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The ratification of the covenant in Galatians 3:17

We have seen that the “seed” of Galatians 3:16 is referring to Genesis 17:8. In Galatians 3:16, Paul is explaining to the gentile Galatians that the “seed” of Genesis 17:8 is the “one” nation Israel, not the “multitude” of nations who will also have Abraham as their father (Genesis 17:5).

In Galatians 3:17, Paul goes on to explain that the covenant has already been ratified. When was this covenant to Abraham and his seed “ratified by God” and thus made inviolable (3:17)?

(This post is part of a series)

As we have seen in our survey of the Old Testament, a solemn oath or ceremonial act is needed to make a covenantal relationship of obligation legally binding. The covenant of land in Genesis 15 was ratified by the events recorded in the chapter—the passing of the flaming torch through the pieces, followed by solemn promises. But it is only after the Aqedah (binding) of Isaac that God finally makes a solemn oath that “in your seed shall all the nations of the earth be blessed, because you have obeyed my voice” (Gen 22:16–18). Almost paradoxically, the primary act of loyal devotion that made Abraham and his seed a fitting covenant partner with God—a fitting agent for blessing to the whole world—was the willingness of Abraham to sacrifice the seed himself. It is only when the seed is placed on the wood and a sacrifice is made that God ratifies his covenant, emphatically vowing to make Abraham’s seed numerous and victorious (Gen 22:17) and thereby to bless the world through Abraham’s seed (22:18).[1] Hahn presents a strong case that this is the “ratification” Paul has in mind, and that the Aqedah is the type for his exposition of Jesus’ crucifixion and the subsequent blessing to the nations in Galatians 3:13–14.[2] In Genesis, the covenant of international blessing is ratified after Abraham’s supreme act of loyalty in being willing to sacrifice the “seed” of the promise by binding him “upon wood”:

Thus, the sense of [Galatians 3:]13–14 is that the death of Christ ἐπὶ ξύλου allows the blessing of Abraham after the Aqedah (Gen 22:18) to flow to the ἔθνη through Jesus Christ (ἐν Χριστῷ Ἰησοῦ).[3]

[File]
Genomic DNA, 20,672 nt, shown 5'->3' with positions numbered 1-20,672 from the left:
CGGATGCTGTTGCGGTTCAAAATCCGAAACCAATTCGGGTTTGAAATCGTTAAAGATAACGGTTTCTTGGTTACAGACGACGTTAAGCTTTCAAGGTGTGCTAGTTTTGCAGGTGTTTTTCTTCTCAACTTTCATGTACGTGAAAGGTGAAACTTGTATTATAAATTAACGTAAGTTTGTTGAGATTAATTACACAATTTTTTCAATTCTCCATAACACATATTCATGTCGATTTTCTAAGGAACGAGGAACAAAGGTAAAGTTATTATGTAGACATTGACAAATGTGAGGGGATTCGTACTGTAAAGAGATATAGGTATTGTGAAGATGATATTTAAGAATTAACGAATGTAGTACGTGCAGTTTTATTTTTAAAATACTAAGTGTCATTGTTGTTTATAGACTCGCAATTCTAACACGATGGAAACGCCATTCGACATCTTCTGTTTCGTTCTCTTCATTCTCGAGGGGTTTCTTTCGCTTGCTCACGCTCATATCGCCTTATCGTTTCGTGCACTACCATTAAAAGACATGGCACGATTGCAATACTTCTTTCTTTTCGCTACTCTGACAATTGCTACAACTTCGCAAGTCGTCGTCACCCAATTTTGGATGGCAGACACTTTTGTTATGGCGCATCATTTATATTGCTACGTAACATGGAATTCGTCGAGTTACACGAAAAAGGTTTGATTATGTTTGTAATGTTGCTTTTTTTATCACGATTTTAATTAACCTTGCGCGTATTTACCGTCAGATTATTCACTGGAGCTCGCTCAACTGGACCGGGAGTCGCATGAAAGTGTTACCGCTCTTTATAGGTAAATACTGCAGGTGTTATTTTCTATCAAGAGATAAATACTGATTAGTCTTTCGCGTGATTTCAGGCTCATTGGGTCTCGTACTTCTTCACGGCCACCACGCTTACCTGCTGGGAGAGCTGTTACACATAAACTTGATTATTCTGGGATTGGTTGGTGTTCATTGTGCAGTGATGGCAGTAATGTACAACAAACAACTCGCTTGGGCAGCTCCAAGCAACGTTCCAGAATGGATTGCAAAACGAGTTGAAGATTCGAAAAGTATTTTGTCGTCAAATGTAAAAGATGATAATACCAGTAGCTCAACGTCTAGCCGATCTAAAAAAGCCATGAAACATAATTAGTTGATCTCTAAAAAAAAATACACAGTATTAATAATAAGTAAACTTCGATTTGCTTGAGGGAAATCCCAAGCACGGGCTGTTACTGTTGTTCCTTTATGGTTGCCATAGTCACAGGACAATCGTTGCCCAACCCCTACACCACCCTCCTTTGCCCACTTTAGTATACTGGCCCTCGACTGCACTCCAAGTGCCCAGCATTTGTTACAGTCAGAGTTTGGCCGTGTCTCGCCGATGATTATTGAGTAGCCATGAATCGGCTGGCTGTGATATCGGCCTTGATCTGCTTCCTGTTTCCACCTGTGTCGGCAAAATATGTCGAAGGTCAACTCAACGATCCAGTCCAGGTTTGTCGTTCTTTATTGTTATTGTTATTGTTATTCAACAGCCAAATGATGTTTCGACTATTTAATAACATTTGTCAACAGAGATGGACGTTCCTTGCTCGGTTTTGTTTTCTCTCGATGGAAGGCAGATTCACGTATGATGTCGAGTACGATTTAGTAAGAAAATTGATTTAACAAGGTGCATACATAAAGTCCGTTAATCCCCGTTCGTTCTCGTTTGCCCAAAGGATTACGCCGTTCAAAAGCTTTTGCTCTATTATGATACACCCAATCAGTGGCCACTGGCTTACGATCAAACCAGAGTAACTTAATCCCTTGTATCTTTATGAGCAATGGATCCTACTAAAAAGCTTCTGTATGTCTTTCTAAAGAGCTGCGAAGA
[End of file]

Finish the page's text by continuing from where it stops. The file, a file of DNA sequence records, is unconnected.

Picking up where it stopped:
Hence it is “Christ” who is supremely the seed, the one in whom all nations are blessed (Gal 3:16).[4] This accords with the flow of biblical thought. Psalm 72 focusses the international scope of the promise to Abraham and his “seed” directly onto an ideal Davidic ruler (cf. 2 Sam 7). It is this Messiah-king “in whom all the nations will be blessed / bless themselves” (Psa 72:17, cf. Gen 12:3, 22:18).[5] Christ is the seed who fulfils the covenantal oath that God swore to Abraham by his obedience to death on the cross.

The larger import of this for Paul’s argument with his opponents is that the covenantal obligations laid upon Abraham (circumcision) and his national seed (the law) as a prerequisite for international blessing are not laid upon the nations as a prerequisite for their own blessing.[6] Abraham’s seed has fulfilled the covenantal obligations. The multitude of nations, therefore, are not called to enter this covenant, but to find blessing in the “seed”, to be “immersed” into Christ, to be “clothed” with Christ (Gal 3:27). This comes about by the Spirit and by faith in Christ (Gal 3:14). The blessings include justification (Gal 3:24), sonship (Gal 3:27) and unity with God and others in Christ (Gal 3:28). Hence it is faith in Christ, not covenant membership, that makes the Gentiles “seed of Abraham, heirs according to the promise” (Gal 3:29). Being the “seed of Abraham” does not mean that the Gentiles are subject to the covenantal obligations, for these obligations have been fulfilled by Christ’s sacrifice. Rather, being the “seed of Abraham” means that the Gentiles are now sons of God in the fullest sense, heirs of the inheritance that has now come in Christ (Gal 4:1–7). Even the Jews who were members of the covenant must also be in the “seed” by faith (Gal 2:16, 3:11). Hence Abraham’s international fatherhood is not by means of common covenantal membership, but by means of a common faith in the God who achieves his astounding promises (Gal 3:7, 9), and a common blessing of righteousness; the characteristics that Abraham had before any of the covenants was made (Gal 3:6, Gen 15:6).


[1] Williamson, Abraham, 246–48.

[2] Hahn, “Covenant, Oath, and the Aqedah”, 90–94.

[3] Hahn, “Covenant, Oath, and the Aqedah”, 93.

[4] Hahn, “Covenant, Oath, and the Aqedah”, 96–97.

[5] Williamson, Abraham, 167–70.

[6] If this were so, then Carol K. Stockhausen, “2 Corinthians 3 and the Principles of Pauline Exegesis”, in Paul and the Scriptures of Israel (ed. Craig A. Evans and James A. Sanders; Journal for the Study of the New Testament Supplement Series 83; Sheffield: JSOT, 1993), 143–64 (esp. 158–61) would be correct in concluding that Paul saw a real contradiction between the unilateral covenant of Genesis 15 and the bilateral covenant of Genesis 17.

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2 Comments

  1. Tony Wright

    Hi Lionel – you may have already covered this somewhere (which I can’t find) – but have you considered at all that “covenant and promise are different categories in the argument of Paul in Galatians?”.
    Its just – having done some work on NT Wright – I can’t but help think he has conflated these two distinct biblical concepts (to the detriment of his biblical theology, understanding of justification and his exegesis of Galatians).

  2. Hi Tony – I cover this general issue here. I think you’re spot on that Wright has conflated promise and covenant, especially in Genesis 15. I discuss the relationship between promises to and covenants with Abraham here and here.

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